(1) Ponder your father’s impact on your life,
(2) examine God’s involvement in both your father’s life and yours, and
(3) write one or more vignettes.
While every father messes up sometimes, most possess redeeming qualities. They show love and commitment in various ways: They guide, teach, and encourage. They endure sub-freezing temps to cheer at high school football games and they dress up for father-daughter banquets.
Was or is your father a man of wisdom, godliness, and generosity? Hard-working, honest, and thoughtful?
If so, you’ll find it easy to write stories about him. Let his personality and character shine, but also create an accurate picture: Include his quirks and imperfections and how he worked on them.
Everyone knows: No one is perfect. While some fathers make responsible decisions and never consider failure an option, other fathers attract trouble. They habitually stumble into crisis and failure.
Perhaps your father abandoned you. How did his nonappearance affect who you are today?
Four cautions in writing your memoir:
(1) Resist humiliating people,
(2) avoid using your stories to get even,
(3) refrain from using your stories to get readers to pity or take sides with you, and
(4) remember the Golden Rule, recognizing you need others to do the same for you.
With those four cautions in mind, how did you deal with your dad’s flaws? What lessons have you learned about extending forgiveness and grace? Looking back, in what specific ways have you experienced that God is a father to the fatherless (Psalm 68:5) and defends the cause of the fatherless (Deuteronomy 10:18)? If you have children, how did your father’s absence shape the way you relate to your kids?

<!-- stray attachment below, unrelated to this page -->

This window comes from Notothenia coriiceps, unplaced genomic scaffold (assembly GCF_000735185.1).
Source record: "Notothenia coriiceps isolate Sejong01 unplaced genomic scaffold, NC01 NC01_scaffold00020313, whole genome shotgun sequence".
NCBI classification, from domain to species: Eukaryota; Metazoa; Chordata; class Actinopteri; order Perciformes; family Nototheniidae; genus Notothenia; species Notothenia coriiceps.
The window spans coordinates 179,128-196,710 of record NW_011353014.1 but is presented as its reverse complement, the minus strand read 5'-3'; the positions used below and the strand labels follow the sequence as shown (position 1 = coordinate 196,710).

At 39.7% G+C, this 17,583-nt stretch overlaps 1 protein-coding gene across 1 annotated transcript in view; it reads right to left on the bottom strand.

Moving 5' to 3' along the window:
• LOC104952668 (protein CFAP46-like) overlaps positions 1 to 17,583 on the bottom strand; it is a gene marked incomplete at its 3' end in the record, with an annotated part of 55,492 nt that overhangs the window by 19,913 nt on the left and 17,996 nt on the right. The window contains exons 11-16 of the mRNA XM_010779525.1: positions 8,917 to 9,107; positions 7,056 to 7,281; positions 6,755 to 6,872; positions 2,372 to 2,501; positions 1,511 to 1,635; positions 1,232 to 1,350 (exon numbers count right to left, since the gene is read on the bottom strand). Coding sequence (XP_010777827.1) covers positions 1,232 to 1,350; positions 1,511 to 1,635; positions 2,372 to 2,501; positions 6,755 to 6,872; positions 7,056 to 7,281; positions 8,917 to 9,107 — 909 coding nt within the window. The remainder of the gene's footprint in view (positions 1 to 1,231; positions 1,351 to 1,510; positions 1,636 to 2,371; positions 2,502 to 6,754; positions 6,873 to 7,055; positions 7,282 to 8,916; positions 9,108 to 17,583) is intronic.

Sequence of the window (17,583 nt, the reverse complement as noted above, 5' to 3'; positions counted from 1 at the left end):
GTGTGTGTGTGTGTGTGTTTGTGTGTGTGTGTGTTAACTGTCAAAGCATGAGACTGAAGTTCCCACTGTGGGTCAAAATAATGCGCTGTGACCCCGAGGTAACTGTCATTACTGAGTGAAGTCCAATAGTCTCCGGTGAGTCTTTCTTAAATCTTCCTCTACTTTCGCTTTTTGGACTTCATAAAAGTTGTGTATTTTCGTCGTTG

If your dad abandoned you or if you’re a single mom—or if you know someone in such situations—this essay by Michele Weldon is a must-read. Click on “A Father is Born from Many Strangers” at http://thisibelieve.org/essay/45044
In writing one or more vignettes about your father, look for what God was doing even if you didn’t see it at the time. Search for evidence that God worked on your behalf, through the good and the bad, to bring you to today.
In light of your current knowledge and experience, what deeper lessons did God have for you in the events you write about?
Include your thoughts—even your struggles—to understand what was going on and how, over time, God made it clearer to you.
Do you now have a better understanding of God’s purpose for your life?
Connect your stories with God’s stories, and be sure to tell your children!
Here’s the fun six-word challenge I promised: Click over to Six Word Memoirs, http://www.smithmag.net/dads, and add your own six words on being a dad or on your relationship with your father.
Take a minute to look over other submissions. A couple of my favorites: “Loved me even without his memory,” and “Unloved son becomes an adoring father.”
Leave your six-word memoir below in the comments, or on Facebook (https://www.facebook.com/pages/Spiritual-Memoirs-101/208789029139817), or e-mail me at GrandmaLetters@aol.com and put “Six-Word Memoir” in the subject line so it won’t look like spam.